MOSCOW, Russia Mikhail Khodorkovsky, one of the most talked about prisoners in Russia, Friday flew to Germany after he was freed following President Vladimir Putin’s decree pardoning the former oil tycoon who spent 10 years in jail on charges of tax evasion and embezzlement.
“We have just received official confirmation from the administration of the penal colony that Mikhail Borisovich (Khodorkovsky) has been released,” his lawyer Vadim Klyuvgant said.
Klyuvgant said he did not have any more details on Khodorkovsky, nor did he know where his client was at the “present moment”.
But the Federal Penitentiary Service said in a statement published on its website that Khodorkovsky had petitioned to be allowed to leave the country and go to Germany to meet his mother who is undergoing medical treatment there. The agency insisted that he left on his own will and was not expelled.
Khodorkovsky’s spokeswoman Olga Pispanen also confirmed his release citing the prison chief. But she did not have any further details.
The Kremlin said earlier Friday that the pardon for Khodorkovsky was granted on humanitarian grounds and would come into force straightaway.
The Russian business oligarch was arrested in 2003. His prosecution was widely considered to be Putin’s way to stop Khodorkovsky from plunging into Russian politics.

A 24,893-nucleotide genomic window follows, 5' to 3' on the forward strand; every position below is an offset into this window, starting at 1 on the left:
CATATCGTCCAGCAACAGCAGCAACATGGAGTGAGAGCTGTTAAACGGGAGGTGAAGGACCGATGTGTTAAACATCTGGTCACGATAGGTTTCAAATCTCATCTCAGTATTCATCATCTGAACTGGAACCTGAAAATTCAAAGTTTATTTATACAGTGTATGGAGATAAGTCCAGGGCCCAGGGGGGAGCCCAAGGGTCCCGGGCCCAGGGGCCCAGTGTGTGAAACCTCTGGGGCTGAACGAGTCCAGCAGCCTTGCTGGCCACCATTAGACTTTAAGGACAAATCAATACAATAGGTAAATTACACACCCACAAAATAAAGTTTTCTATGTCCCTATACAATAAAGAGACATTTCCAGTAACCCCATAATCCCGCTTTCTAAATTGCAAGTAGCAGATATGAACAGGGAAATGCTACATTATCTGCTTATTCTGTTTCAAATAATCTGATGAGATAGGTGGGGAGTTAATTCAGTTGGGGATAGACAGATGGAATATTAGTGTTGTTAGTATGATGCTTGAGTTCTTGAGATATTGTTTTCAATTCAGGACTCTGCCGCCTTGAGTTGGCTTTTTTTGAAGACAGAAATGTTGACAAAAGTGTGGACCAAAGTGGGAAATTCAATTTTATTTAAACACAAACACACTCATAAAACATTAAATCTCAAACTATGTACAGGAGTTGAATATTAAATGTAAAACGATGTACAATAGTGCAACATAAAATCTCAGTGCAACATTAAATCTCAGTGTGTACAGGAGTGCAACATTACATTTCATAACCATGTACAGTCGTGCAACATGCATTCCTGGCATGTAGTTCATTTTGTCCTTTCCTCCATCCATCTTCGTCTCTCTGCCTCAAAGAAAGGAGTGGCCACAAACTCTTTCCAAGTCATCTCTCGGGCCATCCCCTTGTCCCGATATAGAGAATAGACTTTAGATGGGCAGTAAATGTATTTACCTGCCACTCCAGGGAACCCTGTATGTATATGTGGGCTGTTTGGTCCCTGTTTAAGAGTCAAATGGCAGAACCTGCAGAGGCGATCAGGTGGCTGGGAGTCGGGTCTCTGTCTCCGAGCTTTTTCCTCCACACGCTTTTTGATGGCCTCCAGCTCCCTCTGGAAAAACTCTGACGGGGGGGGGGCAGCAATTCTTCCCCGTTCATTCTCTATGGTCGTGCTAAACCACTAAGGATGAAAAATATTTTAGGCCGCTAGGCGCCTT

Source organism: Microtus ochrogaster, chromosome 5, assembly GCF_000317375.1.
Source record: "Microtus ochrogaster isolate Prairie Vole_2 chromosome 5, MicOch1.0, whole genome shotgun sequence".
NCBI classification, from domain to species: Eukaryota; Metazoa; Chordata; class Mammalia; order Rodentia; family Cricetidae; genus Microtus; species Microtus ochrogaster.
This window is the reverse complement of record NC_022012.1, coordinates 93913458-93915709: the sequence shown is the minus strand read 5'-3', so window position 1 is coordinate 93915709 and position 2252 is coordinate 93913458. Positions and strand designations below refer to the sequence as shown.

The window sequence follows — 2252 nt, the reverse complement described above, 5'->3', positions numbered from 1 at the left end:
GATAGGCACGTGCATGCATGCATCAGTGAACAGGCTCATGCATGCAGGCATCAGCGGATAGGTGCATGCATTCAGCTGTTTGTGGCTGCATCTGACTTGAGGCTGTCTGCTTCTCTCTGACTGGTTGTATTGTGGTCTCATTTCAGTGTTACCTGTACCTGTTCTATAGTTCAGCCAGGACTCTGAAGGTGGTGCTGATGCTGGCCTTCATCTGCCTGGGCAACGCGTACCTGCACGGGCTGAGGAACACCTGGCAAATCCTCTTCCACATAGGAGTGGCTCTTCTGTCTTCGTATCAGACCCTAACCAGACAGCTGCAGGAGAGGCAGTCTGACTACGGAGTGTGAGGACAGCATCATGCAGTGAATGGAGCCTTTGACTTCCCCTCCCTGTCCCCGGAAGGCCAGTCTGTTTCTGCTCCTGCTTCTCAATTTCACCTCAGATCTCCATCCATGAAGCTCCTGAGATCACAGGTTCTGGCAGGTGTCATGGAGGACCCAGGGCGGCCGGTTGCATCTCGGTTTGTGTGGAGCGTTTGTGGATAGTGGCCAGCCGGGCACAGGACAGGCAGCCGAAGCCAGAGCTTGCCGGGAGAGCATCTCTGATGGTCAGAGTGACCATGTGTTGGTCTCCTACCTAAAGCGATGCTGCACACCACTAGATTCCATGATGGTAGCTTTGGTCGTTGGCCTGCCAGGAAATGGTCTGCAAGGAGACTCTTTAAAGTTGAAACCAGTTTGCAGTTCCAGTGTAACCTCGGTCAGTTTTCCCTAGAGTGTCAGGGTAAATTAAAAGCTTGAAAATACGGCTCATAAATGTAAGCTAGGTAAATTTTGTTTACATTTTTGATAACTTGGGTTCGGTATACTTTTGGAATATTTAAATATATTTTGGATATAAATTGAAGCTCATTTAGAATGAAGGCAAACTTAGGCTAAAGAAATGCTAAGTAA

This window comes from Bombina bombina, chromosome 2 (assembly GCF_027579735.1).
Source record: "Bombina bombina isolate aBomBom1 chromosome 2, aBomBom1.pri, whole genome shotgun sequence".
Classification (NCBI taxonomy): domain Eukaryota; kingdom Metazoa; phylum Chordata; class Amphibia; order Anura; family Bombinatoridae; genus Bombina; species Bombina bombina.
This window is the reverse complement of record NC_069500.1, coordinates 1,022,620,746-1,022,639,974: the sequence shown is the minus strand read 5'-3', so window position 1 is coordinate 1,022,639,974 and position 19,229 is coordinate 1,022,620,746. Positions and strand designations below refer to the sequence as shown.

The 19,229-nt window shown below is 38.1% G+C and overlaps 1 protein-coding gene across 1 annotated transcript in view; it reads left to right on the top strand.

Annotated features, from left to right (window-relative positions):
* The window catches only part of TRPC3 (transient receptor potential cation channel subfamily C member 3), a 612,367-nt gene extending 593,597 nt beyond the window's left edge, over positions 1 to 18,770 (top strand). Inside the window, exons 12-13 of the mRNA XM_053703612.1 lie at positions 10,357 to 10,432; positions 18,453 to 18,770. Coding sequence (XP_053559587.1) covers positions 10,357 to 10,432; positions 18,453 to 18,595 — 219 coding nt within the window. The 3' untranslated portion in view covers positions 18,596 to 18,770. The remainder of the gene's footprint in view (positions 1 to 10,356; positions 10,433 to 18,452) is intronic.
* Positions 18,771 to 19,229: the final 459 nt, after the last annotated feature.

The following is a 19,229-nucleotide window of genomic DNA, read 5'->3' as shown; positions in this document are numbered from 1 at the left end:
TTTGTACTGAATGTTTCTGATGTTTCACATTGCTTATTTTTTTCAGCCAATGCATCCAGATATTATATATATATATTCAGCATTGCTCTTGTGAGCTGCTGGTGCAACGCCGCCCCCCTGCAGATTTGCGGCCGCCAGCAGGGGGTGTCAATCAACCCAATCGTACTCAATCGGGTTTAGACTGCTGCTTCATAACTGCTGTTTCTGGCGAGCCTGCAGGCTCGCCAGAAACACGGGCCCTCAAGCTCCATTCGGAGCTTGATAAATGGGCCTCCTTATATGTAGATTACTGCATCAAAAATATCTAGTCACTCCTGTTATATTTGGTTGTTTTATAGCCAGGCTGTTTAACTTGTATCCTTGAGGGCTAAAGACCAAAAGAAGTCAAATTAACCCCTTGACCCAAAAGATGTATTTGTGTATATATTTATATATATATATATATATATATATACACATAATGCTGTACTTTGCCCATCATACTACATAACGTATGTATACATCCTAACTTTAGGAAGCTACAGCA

His imprisonment was due to end in August 2014.
Putin told reporters Thursday that Khodorkovsky had applied to him for clemency. But his lawyer said he knew nothing about.
Kremlin spokesman Dmitri Peskov told the Interfax news agency that the reported request for a pardon showed that Khodorkovsky, after years of casting the charges against him as political repression, has “admitted his guilt”.
The development comes close on the heels of an amnesty for two jailed members of the Pussy Riot punk band and the 30-member crew of a Greenpeace protest ship.
Most media commentaries talking about it said the pardoning was aimed at easing international criticism of Russia’s human rights record ahead of February’s Winter Olympics in Sochi, Putin’s pet project.
Khodorkovsky was Russia’s richest man and the CEO of the country’s largest oil company when he was arrested on the tarmac of a Siberian airport and charged with tax evasion.
His company Yukos was effectively crushed under the weight of a $28 billion back-tax bill. Yukos was sold off. Most of it went to state oil company Rosneft, allowing the Kremlin to reassert control of the country’s oil business as well as stifle an inconvenient voice.
Khodorkovsky’s current net worth is unknown, but likely it’s at most a mere shadow of his onetime fortune.